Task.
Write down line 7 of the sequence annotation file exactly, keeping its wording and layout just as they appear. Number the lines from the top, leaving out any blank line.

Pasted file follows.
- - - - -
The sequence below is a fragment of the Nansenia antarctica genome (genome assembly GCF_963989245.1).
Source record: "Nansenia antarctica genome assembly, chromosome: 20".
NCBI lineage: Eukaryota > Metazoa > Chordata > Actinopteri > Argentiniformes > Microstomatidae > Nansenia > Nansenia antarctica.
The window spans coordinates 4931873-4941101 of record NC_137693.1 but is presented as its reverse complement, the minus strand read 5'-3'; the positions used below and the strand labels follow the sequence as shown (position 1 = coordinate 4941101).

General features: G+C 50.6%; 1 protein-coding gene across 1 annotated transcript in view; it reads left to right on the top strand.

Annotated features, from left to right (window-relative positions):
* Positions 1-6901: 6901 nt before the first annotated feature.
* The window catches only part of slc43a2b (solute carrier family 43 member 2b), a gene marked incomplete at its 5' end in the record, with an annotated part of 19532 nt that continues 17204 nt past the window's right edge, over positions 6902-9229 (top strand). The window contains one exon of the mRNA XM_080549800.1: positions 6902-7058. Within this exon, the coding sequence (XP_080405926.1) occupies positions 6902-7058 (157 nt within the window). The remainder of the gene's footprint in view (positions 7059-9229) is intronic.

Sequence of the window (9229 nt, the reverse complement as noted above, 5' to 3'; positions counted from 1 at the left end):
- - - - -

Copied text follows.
* Positions 1-6901: 6901 nt before the first annotated feature.